On May 19, a Chinese television station displayed its so-called creative and politically correct poker card design featuring images of “Taiwan independence supporters.”
It is a pity that the company did not also design playing cards featuring the pro-unification activists preferred by Beijing, so that Chinese could also see what they look like.
The pro-independence playing cards exposed how ignorant China’s “united front” tactics are. Perhaps Beijing was trying to narrow its scope of attack by changing its target from all Taiwanese to a few individuals; making examples of the 13 A-list figures to warn others, similar to how one might put heads on spikes or “kill the chicken to frighten the monkey,” as they say in Chinese.
By doing so, it could then comfort and deceive itself that the pro-independence activists in Taiwan are but a handful of people.
The Chinese Communist Party regime is arrogant, egotistical, autocratic and reckless. It shows no respect for its own people and does not know that legitimacy of rule comes from free elections.
The 13 pro-independence playing cards are unlikely to intimidate Taiwanese. More pro-independence activists might even protest against Beijing, while blaming themselves for not working as hard as Alliance of Referendum for Taiwan convener Tsay Ting-kuei (蔡丁貴), whose image is one of those on the cards.
The 13 cards prove that Taiwan and China are two nations on the two sides of the Taiwan Strait.
Of Taiwan’s four directly elected presidents, two former presidents — Lee Teng-hui (李登輝) and Chen Shui-bian (陳水扁) — as well as President Tsai Ing-wen (蔡英文) feature on the cards.
Others include a former vice president, two former premiers and Premier William Lai (賴清德).
Since pro-independence activists were able to be elected as presidents, this shows that Taiwan is an independent, sovereign state.
The Chinese TV station is simply consoling itself at home with the pro-independence playing cards.
If China was confident, it would design playing cards featuring those who identify with the “motherland.” It might even be more fun to play with both sets of cards.
Since Beijing knows all too well which Taiwanese travel to China for personal gain and take its orders to assist in Taiwan’s demise, it would not be difficult to design a set of pro-unification playing cards.
What we can be sure of is that those featuring on the pro-unification cards would include former president Ma Ying-jeou (馬英九) of the Chinese Nationalist Party (KMT), who was elected thanks to his screaming female fans; former Bamboo Union leader Chang An-le (張安樂), also known as the “White Wolf,” who is backed by both his gang and the communists; former KMT chairwoman Hung Hsiu-chu (洪秀柱), who is willing but unable to lead the unification camp; China Times Group chairman Tsai Eng-meng (蔡衍明), who has made a fortune in China; and the descendants of the Chiang (蔣) dynasty.
Maybe KMT Chairman Wu Den-yih (吳敦義), with his trademark crew cut, could also be added to the list.
If we compare those who would likely be on the pro-unification playing cards with those on the pro-independence cards, there seems to be a huge gap between them in terms of character and reputation.
Some might feel lucky that they do not feature on the pro-unification cards, but surely no one would protest if they were not listed with people such as Wu.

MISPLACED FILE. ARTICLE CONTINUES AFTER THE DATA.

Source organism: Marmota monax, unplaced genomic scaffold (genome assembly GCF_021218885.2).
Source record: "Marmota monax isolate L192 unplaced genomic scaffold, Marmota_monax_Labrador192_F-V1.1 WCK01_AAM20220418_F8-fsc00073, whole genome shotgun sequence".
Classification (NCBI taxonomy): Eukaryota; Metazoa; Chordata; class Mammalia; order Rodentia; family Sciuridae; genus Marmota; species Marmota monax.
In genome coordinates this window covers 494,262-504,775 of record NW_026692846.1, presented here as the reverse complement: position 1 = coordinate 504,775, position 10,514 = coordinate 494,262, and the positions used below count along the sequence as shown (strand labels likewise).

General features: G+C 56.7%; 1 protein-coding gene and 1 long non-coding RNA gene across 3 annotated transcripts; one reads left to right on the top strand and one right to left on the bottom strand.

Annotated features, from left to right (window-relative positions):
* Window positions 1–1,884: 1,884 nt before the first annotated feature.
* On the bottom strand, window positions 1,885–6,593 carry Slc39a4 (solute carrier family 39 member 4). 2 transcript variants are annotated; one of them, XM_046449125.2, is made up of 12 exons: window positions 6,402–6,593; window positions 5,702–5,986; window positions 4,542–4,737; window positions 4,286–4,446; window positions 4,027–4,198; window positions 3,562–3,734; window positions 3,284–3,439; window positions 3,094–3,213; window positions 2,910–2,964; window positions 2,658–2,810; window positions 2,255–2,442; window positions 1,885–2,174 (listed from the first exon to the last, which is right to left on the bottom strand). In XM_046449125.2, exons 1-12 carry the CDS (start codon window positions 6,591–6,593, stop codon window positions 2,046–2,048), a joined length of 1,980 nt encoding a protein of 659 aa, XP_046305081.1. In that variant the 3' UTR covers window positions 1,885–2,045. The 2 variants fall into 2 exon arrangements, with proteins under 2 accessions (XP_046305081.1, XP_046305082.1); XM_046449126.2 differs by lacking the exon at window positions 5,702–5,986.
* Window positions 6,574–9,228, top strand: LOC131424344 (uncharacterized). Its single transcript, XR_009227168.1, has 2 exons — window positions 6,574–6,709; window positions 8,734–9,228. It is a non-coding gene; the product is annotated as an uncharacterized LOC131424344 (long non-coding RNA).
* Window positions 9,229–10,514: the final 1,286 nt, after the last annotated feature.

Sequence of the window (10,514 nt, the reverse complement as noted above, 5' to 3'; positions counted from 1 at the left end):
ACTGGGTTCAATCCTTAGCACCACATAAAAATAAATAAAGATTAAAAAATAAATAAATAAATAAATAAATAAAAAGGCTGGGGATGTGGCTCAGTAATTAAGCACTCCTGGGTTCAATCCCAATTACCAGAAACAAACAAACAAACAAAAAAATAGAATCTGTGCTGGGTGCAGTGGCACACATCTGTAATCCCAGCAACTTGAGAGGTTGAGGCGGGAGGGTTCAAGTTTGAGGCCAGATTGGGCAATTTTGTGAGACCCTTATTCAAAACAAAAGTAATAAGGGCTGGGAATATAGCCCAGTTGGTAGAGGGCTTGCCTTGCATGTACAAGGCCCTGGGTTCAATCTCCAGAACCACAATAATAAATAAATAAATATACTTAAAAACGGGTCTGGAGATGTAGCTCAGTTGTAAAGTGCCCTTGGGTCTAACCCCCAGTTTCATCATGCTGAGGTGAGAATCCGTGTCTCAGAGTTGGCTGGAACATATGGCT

James Wang is a senior journalist.
Translated by Eddy Chang
South China Sea exercises in July by two United States Navy nuclear-powered aircraft carriers reminds that Taiwan’s history since mid-1950, and as a free nation, is intertwined with that of the aircraft carrier. Eventually Taiwan will host aircraft carriers, either those built under its democratic government or those imposed on its territory by the Chinese Communist Party (CCP) and its People’s Liberation Army Navy (PLAN). By September 1944, a lack of sufficient carrier airpower and land-based airpower persuaded US Army and Navy leaders to forgo an invasion to wrest Taiwan from Japanese control, thereby sparing Taiwanese considerable wartime destruction. But two
This year, India and Taiwan can look back on 25 years of so-called unofficial ties. This provides an occasion to ponder over how they can deepen collaboration and strengthen their relations. This reflection must be free from excitement and agitation caused by the ongoing China-US great power jostling as well as China’s aggressive actions against many of its neighbors, including India. It must be based on long-term trends in bilateral engagement. To begin with, India and Taiwan, thus far, have had relations constituted by various activities, but what needs to be thought about now is whether they can transform their ties
On Thursday last week, US Secretary of State Mike Pompeo delivered a barnstorming speech at the Richard Nixon Presidential Library and Museum in Yorba Linda, California, titled “Communist China and the Free World’s Future.” The speech set out in no uncertain terms the insoluble ideological divide between a totalitarian, communist China and the democratic, free-market values of the US. It was also a full-throated call to arms for all nations of the free world to rally behind the US and defeat China. Pompeo elaborated on a clear distinction between China and the Chinese Communist Party (CCP), in an attempt to recalibrate the
As Taiwan is engulfed in worries about Chinese infiltration, news reports have revealed that power inverters made by China’s Huawei Technologies Co are used in the solar panels on the top of the Legislative Yuan’s Zhenjiang House (鎮江會館) on Zhenjiang Street in Taipei. However, what is even more worrying is that Taiwan’s new national electronic identification card (eID) has been subcontracted to the French security firm and eID maker Idemia, which has not only cooperated with the Chinese Public Security Bureau to manufacture eIDs in China, but also makes the new identification cards being issued in Hong Kong. There might be more